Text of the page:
A unique outdoor experience in Taiwan is hiking the Taipei Grand Trail. It’s a 92-kilometre trail, reflecting the remarkable variety of the landscape around the nation’s capital. Made up of seven accessible sections with various options to extend or vary one’s journey, it’s a perfect opportunity to start your Taiwan hiking adventures.
I hiked the Grand Trail over multiple weekends between October and December 2021 (some of it multiple times). The following is a description of the trail in its entirety from North to South.
The starting point is 關渡 Guandu Station on the Tamsui-Xinye MRT line. From Exit 2, it’s a few minutes to the campus of the 台北藝術大學 National University of Arts.
Strolling along a quiet avenue, I quickly feel far away from the bustle of the city. Behind the far end of the campus lies the entrance to the Zhongyishan trail. Small paths lead through a green forest up to 清天宮 Qingtian Temple (446 m). Over endless stone steps, a typical feature of many Taiwan hiking trails, I continue gaining altitude quickly.
At the fork near a small shelter at 面天坪 Miantian Ping (793 m), I stay on the main path to reach the parking lot and bus stop at 二子坪 Erziping (842 m). Alternatively, turning right leads to 大屯山 Datunshan, combining Stages 1 and 2 of the Taipei Grand Hike for a more challenging hike.
From Eriziping, I head back to the Miantian Ping Pavillon. From here, the trail narrows and steeply climbs through the forest to a ridge line. A thicket of silver grass, gently swaying in the wind, characterizes the rest of the way to the West (983 m), South (959 m) and Main (1092 m) peaks of Datunshan. It’s Taiwan’s only strata volcano and the second-highest mountain in 陽明山 Yangmingshan National Park.
During Japanese rule in the early 20th century, large parts of Yangmingshan fell victim to deforestation fires. Chinese reed, also known as silver grass, was one of the first plants to gain a foothold under these conditions. It still gives the area its typical character today.
From the viewing platform on top, which is also a popular stargazing location, I start walking down and proceed to the visitor centre at 小油坑 Xiaoyoukeng (791 m).
Sulfurous vapour rises to the surface from fumaroles. There is a faint smell of rotten eggs, a testament to the volcanic activity still present in Yangmingshan.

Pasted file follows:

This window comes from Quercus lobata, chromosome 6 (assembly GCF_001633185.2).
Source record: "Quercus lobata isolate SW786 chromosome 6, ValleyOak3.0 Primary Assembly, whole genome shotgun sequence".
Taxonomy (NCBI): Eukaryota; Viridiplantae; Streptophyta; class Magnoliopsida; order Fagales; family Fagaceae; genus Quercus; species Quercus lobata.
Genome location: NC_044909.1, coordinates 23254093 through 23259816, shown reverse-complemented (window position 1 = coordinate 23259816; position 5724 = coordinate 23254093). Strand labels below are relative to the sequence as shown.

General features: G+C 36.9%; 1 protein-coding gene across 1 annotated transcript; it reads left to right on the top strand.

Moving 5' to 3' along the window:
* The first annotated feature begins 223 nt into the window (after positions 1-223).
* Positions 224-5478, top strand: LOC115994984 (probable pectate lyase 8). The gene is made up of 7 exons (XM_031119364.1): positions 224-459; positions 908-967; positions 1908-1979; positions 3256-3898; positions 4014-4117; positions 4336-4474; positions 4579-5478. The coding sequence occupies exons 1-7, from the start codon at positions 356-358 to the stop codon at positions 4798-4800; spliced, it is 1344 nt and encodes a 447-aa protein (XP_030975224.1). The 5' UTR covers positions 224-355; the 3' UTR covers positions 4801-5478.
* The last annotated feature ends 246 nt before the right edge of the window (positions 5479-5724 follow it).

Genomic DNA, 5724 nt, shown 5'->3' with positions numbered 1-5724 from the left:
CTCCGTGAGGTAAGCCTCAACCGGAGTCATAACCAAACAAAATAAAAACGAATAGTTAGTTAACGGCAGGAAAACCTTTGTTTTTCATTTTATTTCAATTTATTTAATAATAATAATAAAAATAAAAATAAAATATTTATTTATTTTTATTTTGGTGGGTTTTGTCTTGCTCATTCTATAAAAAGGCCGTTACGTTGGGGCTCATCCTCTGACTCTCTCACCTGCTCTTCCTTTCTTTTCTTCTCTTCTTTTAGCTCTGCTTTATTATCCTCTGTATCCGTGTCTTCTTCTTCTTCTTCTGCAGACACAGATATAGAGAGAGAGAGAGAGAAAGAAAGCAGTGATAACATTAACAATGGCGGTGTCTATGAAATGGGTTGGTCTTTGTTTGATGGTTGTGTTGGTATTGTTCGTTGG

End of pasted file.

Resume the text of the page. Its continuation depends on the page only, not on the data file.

We won’t have to fear an eruption in the foreseeable future. Instead, locals and guests enjoy the benefits of the numerous hot springs in and around the National Park. You could suspect that bathing culture came to Taiwan with the Japanese occupation. However, a German businessman opened the first spa at the foot of today’s national park at the end of the 19th century.
The third stage is an absolute highlight of the trail. It leads from the parking lot in Xiaoyoukeng over the Main (1118 m) and East (1106 m) peaks of the 七星山 Qixing “Seven Star” Mountain. Solfataras emit hot fumes as I climb up the trail, surrounded by the ubiquitous silver grass.
From the top, views open up in all four directions. In the distance, I can clearly spot Taipei 101 through the morning fog. The best times to come here are sunrise or sunset (both logistically challenging due to the lack of public transport during off-hours). On a clear day, the views are magnificent.
After crossing the highest point of Taipei, I descend down the other side of the mountain. Near the 冷水坑 Lengshuikeng Visitor Centre (742 m), I treat my legs to a well-deserved soak in a pool outside the public hot spring, just next to the main road.
With renewed strength, I hike over the hills of 擎天崗 Qingtiangang Grassland. Water buffalo can roam freely in large parts of the National Park. At this busy spot, a fence keeps the beautiful animals at a distance; elsewhere, you are responsible for giving them respectful space.
Hiking past 石梯嶺 Shiti Ridge (862 m) and 頂山 Dingshan (768 m), the goal of the third stage is the road in 風櫃嘴 Fengguizui (598 m), a popular route for cyclists and mountain runners who push themselves up in large numbers.